Palestinians believe Trump embassy move has destroyed viability of a 2-state solution
WASHINGTON – President Trump, in formally recognizing Jerusalem as the capital of Israel on Wednesday, declared that the United States still supported a two-state solution to settle the conflict between the Israelis and Palestinians, provided it was “agreed to by both sides.”
For the first time in his 26 years as a peacemaker, the chief negotiator for the Palestinians did not agree.
Saeb Erekat, the secretary-general of the Palestine Liberation Organization and a steadfast advocate for a Palestinian state, said in an interview Thursday that Trump and Prime Minister Benjamin Netanyahu of Israel “have managed to destroy that hope.” He embraced a radical shift in the PLO’s goals – to a single state, but with Palestinians enjoying the same civil rights as Israelis, including the vote.
“They’ve left us with no option,” he said. “This is the reality. We live here. Our struggle should focus on one thing: equal rights.”
Erekat’s change of heart is unlikely to change Palestinian policy. The dream of a Palestinian state is too deeply ingrained in a generation of its leaders for the Palestinian Authority to abandon it now. Israel would be unlikely to accede to equal rights, because granting a vote to millions of Palestinians would eventually lead to the end of Israel as a Jewish state.
But the fact that Erekat is speaking openly about it attests to the turmoil caused in the Middle East by Trump’s recognition of Jerusalem. More so than the protests that erupted in the West Bank, which injured dozens of people but were less intense than expected, the comments of senior Palestinians like Erekat captured the profound sense of despair.
Administration officials strenuously reject the argument that Trump has foreclosed a two-state solution. He recommitted himself to brokering what he has called the “ultimate deal” between the two sides, they said. He studiously avoided taking a position on the eventual borders or sovereignty of Jerusalem. And he called for status quo in the administration of the Jewish and Muslim holy sites in the Old City of Jerusalem.
“We want an agreement that is a great deal for the Israelis and a great deal for the Palestinians,” Trump said.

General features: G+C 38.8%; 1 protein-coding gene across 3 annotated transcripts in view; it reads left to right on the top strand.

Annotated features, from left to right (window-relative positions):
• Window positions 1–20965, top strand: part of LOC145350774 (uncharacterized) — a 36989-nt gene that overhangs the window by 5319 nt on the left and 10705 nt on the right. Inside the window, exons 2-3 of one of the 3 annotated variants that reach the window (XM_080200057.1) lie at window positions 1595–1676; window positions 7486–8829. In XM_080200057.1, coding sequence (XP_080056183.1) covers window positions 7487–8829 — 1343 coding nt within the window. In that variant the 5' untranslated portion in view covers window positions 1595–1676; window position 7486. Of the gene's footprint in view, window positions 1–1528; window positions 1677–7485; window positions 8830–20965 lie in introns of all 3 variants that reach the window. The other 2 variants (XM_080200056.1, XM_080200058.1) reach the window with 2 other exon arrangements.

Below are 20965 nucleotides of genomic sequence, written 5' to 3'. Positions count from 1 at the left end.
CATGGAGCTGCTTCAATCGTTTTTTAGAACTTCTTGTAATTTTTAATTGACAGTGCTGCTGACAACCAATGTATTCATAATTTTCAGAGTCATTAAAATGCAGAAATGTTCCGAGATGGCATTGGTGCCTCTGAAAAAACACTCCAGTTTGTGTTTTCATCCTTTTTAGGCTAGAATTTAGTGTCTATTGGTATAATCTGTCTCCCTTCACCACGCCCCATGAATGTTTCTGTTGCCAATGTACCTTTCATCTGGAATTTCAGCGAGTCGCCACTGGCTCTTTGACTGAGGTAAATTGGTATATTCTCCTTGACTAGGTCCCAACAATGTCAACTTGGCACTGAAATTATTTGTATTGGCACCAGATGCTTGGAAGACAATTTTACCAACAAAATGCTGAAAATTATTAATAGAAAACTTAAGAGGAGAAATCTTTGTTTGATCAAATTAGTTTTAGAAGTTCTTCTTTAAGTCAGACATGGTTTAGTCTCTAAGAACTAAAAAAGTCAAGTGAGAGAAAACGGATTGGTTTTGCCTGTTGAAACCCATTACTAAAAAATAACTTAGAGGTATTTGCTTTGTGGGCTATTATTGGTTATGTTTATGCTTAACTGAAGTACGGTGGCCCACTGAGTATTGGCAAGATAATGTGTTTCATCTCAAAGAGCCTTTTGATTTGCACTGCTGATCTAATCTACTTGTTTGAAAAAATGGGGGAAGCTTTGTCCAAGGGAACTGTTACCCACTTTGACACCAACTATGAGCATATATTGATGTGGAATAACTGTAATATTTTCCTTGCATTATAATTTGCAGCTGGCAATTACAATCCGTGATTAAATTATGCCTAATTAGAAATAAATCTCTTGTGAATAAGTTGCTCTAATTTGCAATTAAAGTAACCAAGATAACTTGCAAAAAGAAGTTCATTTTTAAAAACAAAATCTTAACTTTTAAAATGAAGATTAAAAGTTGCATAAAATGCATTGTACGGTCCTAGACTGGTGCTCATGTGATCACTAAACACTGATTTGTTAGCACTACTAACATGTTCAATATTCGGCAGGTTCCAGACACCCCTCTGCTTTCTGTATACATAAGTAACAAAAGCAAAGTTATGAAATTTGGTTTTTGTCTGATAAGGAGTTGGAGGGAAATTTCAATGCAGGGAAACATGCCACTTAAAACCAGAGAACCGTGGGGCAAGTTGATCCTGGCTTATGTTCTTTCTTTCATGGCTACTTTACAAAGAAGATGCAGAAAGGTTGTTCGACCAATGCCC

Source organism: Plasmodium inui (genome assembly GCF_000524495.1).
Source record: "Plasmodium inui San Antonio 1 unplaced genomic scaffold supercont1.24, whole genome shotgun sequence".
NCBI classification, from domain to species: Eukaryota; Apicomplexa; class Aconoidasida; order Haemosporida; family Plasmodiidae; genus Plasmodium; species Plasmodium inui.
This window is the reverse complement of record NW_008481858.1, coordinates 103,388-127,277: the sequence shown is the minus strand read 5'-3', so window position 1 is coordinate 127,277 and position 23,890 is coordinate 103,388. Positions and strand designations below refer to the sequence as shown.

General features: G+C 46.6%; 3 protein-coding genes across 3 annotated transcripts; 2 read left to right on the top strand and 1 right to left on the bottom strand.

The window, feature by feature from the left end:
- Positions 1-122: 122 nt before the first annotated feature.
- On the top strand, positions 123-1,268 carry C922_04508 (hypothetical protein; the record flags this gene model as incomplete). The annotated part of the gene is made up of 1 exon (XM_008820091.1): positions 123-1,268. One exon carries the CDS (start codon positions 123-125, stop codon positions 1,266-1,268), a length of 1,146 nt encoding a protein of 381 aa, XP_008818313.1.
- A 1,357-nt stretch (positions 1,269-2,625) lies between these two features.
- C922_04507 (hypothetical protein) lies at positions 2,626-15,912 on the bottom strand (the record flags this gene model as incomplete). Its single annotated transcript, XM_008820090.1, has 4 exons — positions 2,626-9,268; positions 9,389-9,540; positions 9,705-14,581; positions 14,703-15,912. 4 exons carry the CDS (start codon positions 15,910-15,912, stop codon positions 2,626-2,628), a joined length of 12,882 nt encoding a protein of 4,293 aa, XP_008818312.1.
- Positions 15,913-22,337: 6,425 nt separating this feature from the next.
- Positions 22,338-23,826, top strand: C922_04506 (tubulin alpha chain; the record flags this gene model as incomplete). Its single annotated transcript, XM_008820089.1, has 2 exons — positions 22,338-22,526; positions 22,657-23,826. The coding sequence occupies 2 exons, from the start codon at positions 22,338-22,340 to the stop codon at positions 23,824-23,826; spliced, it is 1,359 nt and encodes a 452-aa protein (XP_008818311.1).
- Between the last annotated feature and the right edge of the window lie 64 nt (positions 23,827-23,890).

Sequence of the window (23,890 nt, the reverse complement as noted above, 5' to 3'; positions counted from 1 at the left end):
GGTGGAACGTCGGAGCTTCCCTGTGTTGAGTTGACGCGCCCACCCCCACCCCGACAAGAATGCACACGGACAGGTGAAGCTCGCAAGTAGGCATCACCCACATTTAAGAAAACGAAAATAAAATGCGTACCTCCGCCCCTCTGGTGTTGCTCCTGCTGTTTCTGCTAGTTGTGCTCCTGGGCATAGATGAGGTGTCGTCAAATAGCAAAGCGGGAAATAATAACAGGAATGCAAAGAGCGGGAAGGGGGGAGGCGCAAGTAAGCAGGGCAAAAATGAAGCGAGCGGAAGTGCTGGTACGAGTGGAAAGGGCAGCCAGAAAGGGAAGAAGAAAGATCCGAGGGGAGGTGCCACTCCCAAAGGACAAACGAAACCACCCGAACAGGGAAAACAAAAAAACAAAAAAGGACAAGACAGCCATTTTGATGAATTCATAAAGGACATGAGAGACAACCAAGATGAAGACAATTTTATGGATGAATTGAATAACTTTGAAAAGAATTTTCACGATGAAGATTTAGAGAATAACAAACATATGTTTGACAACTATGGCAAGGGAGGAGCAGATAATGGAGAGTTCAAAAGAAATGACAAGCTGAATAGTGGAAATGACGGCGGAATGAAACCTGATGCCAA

Beyond the president’s words, there were other signs he is serious about his intentions. On the same day that he signed his name with a John Hancocklike flourish to a proclamation recognizing Jerusalem as the capital, he quietly signed another document that will delay the move of the U.S. Embassy to the city for at least six months – and probably much longer.
White House officials insist that Trump’s decision was driven by practical and logistical, not political, considerations. The State Department, they said, cannot open a functioning embassy in Jerusalem on the timetable stipulated under a 1995 law that requires the president to sign a national-security waiver every six months to keep the embassy in Tel Aviv.
But putting off the move avoids a tangible symbol of a new U.S. policy and spares the White House a series of decisions – like where in the city to place the embassy – that would begin to define the geography of Trump’s deliberately general statement about Jerusalem.
“Avoiding a move of the embassy is a way of avoiding geographic definition,” said Martin S. Indyk, a former U.S. ambassador to Israel.
“Avoiding any geographic definition of their recognition of Jerusalem looks like their effort to keep the peace process alive.”
Legal experts said there was nothing in the 1995 law that would prevent the Trump administration from simply hanging a sign outside the existing U.S. consulate in Jerusalem and calling it the embassy.
After the fall of the Soviet Union, the United States hastily set up embassies in temporary quarters in the capitals of newly independent republics.
“I would be surprised if the State Department interpreted the Jerusalem Embassy Act as requiring it to break ground on a new embassy facility or take other such steps,” said Scott R. Anderson, a David M. Rubenstein fellow in governance studies at the Brookings Institution.
“The plain language of the statute only requires that the secretary of state determine and report to Congress that the U.S. Embassy in Jerusalem has officially opened,” he said.
Other former Middle East diplomats said the decision to delay the embassy move was far less important than the symbolic weight of Trump’s statement on Jerusalem.
“This was trying to be too clever by half,” said Daniel C. Kurtzer, a Princeton professor and former U.S. ambassador to Israel and Egypt. “If they think that anybody is going to be fooled into thinking this makes their diplomacy credible, they’re kidding themselves.”
Palestinians demonstrate Thursday at the Damascus Gate outside the Old City of Jerusalem. Widespread predictions of unrest were realized in the region a day after President Trump took the high-risk move of recognizing Jerusalem as Israel’s capital.